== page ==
In the wake of the 2000 voting controversy in Florida, there was increased activity in front and behind the scenes on Election Day as independent groups organized to insure that the voting process went as smoothly as possible. Among those aiding the process were UGA law students. A group of 25 Georgia Law students united with a non-partisan effort coordinated by the Election Protection Program, a national coalition of over 300 organizations, whose main objective is voter education with the goal of limiting disenfranchisement with the electoral process.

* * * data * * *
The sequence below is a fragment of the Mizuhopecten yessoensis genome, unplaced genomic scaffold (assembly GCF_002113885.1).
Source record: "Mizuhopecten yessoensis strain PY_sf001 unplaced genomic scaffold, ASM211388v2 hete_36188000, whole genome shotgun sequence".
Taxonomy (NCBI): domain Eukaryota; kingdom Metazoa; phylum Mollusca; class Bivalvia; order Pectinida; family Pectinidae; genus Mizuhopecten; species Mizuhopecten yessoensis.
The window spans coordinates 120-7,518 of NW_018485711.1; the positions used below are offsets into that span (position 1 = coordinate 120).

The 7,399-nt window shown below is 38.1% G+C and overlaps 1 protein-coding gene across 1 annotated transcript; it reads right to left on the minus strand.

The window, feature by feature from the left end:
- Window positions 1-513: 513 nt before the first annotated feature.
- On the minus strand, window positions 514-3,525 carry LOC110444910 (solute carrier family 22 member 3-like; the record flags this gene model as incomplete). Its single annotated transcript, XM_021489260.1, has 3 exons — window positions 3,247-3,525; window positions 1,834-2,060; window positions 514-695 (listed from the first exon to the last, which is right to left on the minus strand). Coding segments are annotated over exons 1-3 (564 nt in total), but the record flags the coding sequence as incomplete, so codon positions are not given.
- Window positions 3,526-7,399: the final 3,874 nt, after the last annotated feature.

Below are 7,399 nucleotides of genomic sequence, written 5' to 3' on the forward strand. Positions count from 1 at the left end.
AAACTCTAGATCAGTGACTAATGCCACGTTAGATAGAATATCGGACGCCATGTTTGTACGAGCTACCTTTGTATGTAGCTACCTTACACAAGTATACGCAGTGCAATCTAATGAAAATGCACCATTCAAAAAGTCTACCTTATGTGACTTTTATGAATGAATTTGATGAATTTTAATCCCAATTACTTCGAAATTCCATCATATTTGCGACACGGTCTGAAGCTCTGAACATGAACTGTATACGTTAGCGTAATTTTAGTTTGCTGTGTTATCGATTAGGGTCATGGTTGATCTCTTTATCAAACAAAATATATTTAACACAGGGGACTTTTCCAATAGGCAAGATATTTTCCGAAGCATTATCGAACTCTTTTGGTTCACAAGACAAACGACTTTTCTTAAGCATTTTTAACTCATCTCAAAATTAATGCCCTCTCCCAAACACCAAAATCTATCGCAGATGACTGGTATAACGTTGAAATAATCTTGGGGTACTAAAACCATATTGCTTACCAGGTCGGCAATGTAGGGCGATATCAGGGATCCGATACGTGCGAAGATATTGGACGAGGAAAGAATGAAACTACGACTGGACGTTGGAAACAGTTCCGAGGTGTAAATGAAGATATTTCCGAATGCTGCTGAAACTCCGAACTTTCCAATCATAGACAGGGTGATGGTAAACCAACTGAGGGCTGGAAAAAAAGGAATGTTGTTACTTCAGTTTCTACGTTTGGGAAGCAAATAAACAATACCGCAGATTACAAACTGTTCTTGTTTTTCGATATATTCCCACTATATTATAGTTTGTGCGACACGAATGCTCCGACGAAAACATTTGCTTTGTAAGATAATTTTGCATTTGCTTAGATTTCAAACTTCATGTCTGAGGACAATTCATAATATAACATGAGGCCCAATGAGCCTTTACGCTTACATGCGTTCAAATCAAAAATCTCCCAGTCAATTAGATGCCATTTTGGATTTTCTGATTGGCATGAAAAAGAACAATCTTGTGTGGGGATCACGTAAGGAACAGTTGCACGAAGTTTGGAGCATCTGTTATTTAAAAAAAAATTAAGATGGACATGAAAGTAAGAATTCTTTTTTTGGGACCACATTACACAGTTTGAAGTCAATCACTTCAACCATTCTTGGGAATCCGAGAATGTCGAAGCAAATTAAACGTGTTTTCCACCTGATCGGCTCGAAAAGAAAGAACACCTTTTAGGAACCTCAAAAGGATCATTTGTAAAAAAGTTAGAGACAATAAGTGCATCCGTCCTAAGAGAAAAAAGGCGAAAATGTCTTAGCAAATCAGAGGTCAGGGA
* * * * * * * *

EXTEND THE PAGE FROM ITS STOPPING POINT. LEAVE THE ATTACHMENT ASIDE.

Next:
UGA Law students were stationed at voting precincts in DeKalb and Fulton counties, where they expected an increased likelihood of voter disenfranchisement. Third-year law student Michael Caplan, who organized the law school volunteers, said students were able to assist polling officials with numerous issues. Some of the help they provided included working with late registrants who were not fully in the system, aiding those with a disability or language problem, helping voters who did not have proper identification and, to a lesser extent, voter harassment and intimidation. The law students and volunteers from other organizations “manning the polls” through the Election Protection Program also had a list of local attorneys to call for clarification on any issues as well access to a national hotline. “We wanted to make sure as many people as possible got to cast a ballot,” Caplan said.